The Year Of The Tiger Could Be A Killer
As dispirited traders headed off to hot springs and ski resorts for Japan's extended New Year's holiday in the last week of December, they had to wonder when the economic gloom would lift. Japan may be on the verge of recession. Corporate bankruptcies are at record highs. The Nikkei index is once again in free fall. And with major trading partner South Korea on the edge of a major debt default, the Year of the Tiger looks treacherous for Japan.
Investors and ordinary Japanese have every reason to be unnerved. After a string of high-profile bank and brokerage failures, Prime Minister Ryutaro Hashimoto's government insists it has formulated plans to prevent a financial meltdown in the world's second-biggest economy. But few are buying the soothing talk. And a decelerating Japanese economy could punch a hole in the global economic outlook for 1998. Already, the regional crisis has caused forecasters to shave one-half to a full percentage point off projected economic growth around the world.
Perhaps the biggest threat to Tokyo is the ripple effect from Seoul. Japan's financial institutions, already badly stressed, have lent some $16 billion to Korean borrowers. The International Monetary Fund, the U.S., and other rich countries will deliver $10 billion in loans to save South Korea from a major foreign debt default, and on Dec. 29, a group of Japanese, U.S., and European lenders in New York agreed in principle to roll over short-term loans coming due in '98 and early next year.
Yet even if South Korea muddles through for now, Japanese banks will probably face default risk as more loans come due in the first quarter. What's more, the Korean won's sharp weakening against the yen will take a bite out of the Japanese economy. Some 65% of South Korean exports consist of semiconductors, ships, petrochemicals, and computers--all of which compete in global markets with Japanese goods. Now they're at bargain prices. Indeed, the steep declines in regional currencies will slice 1.4% from Japan's economic output next year. That means that after near-zero growth in 1997, Japan will be lucky to grow 1% this year.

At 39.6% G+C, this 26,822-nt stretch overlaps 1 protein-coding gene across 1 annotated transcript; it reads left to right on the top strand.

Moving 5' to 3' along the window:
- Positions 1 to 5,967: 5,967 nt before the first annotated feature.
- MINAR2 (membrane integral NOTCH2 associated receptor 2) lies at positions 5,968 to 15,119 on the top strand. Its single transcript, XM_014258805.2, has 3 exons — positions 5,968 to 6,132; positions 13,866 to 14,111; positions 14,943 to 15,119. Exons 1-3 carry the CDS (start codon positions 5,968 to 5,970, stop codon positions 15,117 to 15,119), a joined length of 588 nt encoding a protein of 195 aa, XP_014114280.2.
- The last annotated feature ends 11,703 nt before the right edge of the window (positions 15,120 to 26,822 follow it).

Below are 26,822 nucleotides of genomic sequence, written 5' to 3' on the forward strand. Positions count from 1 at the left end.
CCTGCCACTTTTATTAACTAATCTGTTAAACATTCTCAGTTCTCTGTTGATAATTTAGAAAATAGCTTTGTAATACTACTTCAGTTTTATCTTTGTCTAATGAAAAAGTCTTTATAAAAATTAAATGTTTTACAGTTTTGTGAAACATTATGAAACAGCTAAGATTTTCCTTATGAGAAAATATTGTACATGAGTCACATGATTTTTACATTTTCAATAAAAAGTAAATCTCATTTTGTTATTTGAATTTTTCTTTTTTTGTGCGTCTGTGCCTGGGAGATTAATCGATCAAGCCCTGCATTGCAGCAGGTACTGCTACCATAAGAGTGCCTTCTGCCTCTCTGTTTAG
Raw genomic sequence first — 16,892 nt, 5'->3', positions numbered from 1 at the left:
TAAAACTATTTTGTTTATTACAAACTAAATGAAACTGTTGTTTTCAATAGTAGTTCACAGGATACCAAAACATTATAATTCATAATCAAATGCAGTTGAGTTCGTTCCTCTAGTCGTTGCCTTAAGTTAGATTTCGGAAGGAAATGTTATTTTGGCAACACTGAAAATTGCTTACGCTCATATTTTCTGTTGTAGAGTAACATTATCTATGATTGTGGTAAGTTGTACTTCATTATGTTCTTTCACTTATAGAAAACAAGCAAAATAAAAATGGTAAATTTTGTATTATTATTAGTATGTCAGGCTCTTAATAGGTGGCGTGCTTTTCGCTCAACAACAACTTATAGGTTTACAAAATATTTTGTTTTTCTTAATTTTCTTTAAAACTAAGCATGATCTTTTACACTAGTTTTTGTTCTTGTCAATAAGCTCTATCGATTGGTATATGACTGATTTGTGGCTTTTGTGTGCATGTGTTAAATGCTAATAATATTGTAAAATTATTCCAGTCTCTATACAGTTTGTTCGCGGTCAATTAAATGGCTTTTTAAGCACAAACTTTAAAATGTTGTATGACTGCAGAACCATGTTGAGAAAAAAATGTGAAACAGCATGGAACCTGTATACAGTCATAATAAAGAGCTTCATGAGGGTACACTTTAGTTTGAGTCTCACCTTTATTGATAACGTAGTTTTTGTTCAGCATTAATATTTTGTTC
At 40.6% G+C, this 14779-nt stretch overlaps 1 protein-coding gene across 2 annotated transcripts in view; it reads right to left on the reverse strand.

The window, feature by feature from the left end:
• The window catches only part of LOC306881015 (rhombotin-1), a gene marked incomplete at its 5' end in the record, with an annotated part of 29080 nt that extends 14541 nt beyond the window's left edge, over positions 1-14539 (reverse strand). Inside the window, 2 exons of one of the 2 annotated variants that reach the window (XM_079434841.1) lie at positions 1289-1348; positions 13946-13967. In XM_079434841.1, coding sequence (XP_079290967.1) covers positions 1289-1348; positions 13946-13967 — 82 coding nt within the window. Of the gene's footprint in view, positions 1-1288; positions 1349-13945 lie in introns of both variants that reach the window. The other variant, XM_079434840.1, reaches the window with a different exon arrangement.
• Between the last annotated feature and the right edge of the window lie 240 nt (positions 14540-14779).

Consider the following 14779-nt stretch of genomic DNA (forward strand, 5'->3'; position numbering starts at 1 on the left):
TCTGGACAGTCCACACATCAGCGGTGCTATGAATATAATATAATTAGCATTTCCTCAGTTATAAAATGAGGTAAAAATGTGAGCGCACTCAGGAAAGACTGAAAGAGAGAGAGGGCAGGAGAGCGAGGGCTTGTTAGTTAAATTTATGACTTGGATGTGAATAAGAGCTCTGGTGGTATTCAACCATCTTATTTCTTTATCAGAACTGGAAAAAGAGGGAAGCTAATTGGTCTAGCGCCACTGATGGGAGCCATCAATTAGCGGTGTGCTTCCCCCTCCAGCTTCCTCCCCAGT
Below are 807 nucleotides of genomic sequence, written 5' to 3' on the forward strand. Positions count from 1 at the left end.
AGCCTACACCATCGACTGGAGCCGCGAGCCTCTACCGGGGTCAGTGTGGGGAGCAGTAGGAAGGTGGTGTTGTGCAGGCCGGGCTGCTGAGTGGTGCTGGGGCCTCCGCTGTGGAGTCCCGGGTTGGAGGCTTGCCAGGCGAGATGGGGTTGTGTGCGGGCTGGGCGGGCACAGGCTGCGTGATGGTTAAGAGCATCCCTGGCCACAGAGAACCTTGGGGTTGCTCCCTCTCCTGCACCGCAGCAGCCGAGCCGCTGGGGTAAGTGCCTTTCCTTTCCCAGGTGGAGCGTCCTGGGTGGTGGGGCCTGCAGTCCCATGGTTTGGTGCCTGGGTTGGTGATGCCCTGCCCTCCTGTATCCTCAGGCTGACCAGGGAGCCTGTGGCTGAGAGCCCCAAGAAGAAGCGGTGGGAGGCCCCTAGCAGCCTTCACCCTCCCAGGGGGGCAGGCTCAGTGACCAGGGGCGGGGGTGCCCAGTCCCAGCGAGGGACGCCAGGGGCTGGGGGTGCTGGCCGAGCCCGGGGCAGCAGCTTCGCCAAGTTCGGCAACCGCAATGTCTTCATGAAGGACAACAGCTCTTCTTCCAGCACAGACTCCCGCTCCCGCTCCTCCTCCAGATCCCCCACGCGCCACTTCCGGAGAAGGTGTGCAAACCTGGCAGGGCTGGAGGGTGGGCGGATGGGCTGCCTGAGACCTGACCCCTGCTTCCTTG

True, in late December, Hashimoto unveiled a $3 billion corporate tax cut and a one-year, $15 billion income tax rebate to kick-start the economy. And the Ministry of Finance and Bank of Japan will set aside as much as $240 billion in backup financial aid to banks. But all these billions may not have any significant impact. The corporate tax cut won't do much for earnings, since Japanese companies already pay among the highest taxes in the industrialized world. And HSBC James Capel equity analyst Jason James thinks only a $40 billion annual income-tax cut, extending over several years, would get consumers spending again.
A GRIP ON DEBT? Even the huge financial stabilization fund could be no more than a Band-Aid. No one is sure how much will be used to cover depositors if another big lender goes under--or how much help will be extended to banks on the verge of default. Indeed, such bailouts might actually delay a shakeout in Tokyo's oversaturated financial sector. Worse, no one believes the Ministry of Finance has a real grip on just how bad the debt problems are at Japanese banks and brokers. To its credit, MOF is pressuring banks to adopt American definitions of nonperforming loans. Nevertheless, "the banks have been very reluctant to change," concedes a senior MOF official.
No wonder the Nikkei is reeling once more (chart, page 17). The index has fallen to 14,750, some 28% from its 1997 high. It could move lower still as investors dump shares in financial institutions, which in turn must curtail their lending to Japanese companies. Even once robust sectors such as personal computers and software are feeling the pain. PC shipments plunged nearly 11% year-on-year during the third quarter as financial woes and April tax hikes hit consumer spending. "It won't change until the Japanese economy recovers," says Masayoshi Son, president of multimedia giant SoftBank Corp. "And nobody knows when that will happen."
Probably not anytime soon, unless the Hashimoto government puts forth a serious cleanup of the financial sector and pushes through bigger tax cuts. Without such decisive action, it's small wonder that the Japanese are feeling less than festive as the New Year gets under way.